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How can I use funding from the Victims of Crime Act (VOCA) to address the housing needs of domestic violence survivors in my community?

Friday, April 06, 2018

The Victims of Crime Act (VOCA) has, since 1984, provided essential funding to state and local programs across the country that has enabled these programs to offer critical support services to victims of domestic violence. VOCA state assistance grants provide funding for crisis intervention, counseling, transportation, volunteer coordinators, services for elder victims and victims with disabilities, and more. We were excited to learn that the VOCA Final Regulation issued in 2016 by the Office for Victims of Crime (OVC) clarified that VOCA funds can be used to address the housing-related needs of survivors.

Under the final regulation, VOCA funding can be used to provide emergency shelter for victims of domestic violence, and to support victim-specific transitional housing programs. It can also be used for costs related to relocation, where necessary for the safety and well-being of a victim, including, but not limited to, reasonable moving expenses and travel, security deposits on housing, rental assistance, and utility startup costs.

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In addition, VOCA funds may be used for training and training-related travel for both VOCA-funded and non-VOCA-funded direct service provider staff and allied professionals, as well as managers and Board members of victim service agencies. This means that domestic violence and sexual assault programs can invest in building their capacity to understand victims’ housing needs and options, as well as the homeless and housing systems in their state or community.

Now, as states across the country are beginning to significantly invest VOCA funding in responding to survivors’ housing needs, we’re seeing promising practices emerge – and hope that your program will also consider how VOCA funding can support your efforts to address this critical issue.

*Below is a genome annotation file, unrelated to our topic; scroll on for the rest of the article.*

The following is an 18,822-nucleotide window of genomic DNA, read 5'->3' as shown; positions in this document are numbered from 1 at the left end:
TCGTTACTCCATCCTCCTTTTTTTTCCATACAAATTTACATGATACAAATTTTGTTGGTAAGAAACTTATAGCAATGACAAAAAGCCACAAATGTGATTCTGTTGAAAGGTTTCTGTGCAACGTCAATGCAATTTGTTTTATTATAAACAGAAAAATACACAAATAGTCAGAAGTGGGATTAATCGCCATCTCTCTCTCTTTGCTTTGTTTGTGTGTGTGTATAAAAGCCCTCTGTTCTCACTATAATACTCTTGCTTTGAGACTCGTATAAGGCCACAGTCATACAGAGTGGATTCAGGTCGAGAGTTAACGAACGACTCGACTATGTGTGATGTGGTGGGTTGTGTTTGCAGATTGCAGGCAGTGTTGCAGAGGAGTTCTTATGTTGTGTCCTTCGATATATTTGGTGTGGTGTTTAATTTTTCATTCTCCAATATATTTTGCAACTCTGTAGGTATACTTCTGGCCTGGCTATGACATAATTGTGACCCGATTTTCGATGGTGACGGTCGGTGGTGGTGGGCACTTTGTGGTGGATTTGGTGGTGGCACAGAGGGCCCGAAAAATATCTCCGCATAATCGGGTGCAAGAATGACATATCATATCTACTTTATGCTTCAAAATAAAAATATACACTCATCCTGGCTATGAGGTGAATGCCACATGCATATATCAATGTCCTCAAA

What is “flexible funding” to address housing instability?

One of these promising practices is flexible funding, which is a small amount of financial assistance provided to survivors to help them resolve a crisis that is interfering with their ability to attain safe, stable housing. A flexible funding grant could, for example, cover a survivor’s security deposit, or pay for needed car repairs so that a survivor can get to work and earn a living, or offset the cost of emergency relocation to a safer housing situation. Importantly, to be most responsive to survivors’ needs, flexible funding programs should be low-barrier, quickly accessed by survivors, and non-judgmental and trauma-informed.

Evaluations of programs like the Survivor Resilience Fund at the District Alliance for Safe Housing have shown that flexible funds can help survivors and their children feel better off and more hopeful. A significant majority also report no further experiences of domestic violence since receiving their flexible funding. Flexible funding coupled with brief advocacy can be a great option for survivors who are relatively stable but currently experiencing a crisis, and where this type of grant would help them retain housing not just in the short-term, but over time. Flexible funding with longer-term advocacy (such as in DV Housing First or DV Rapid Re-housing models) is also a promising approach, and further research is being done to evaluate these programs.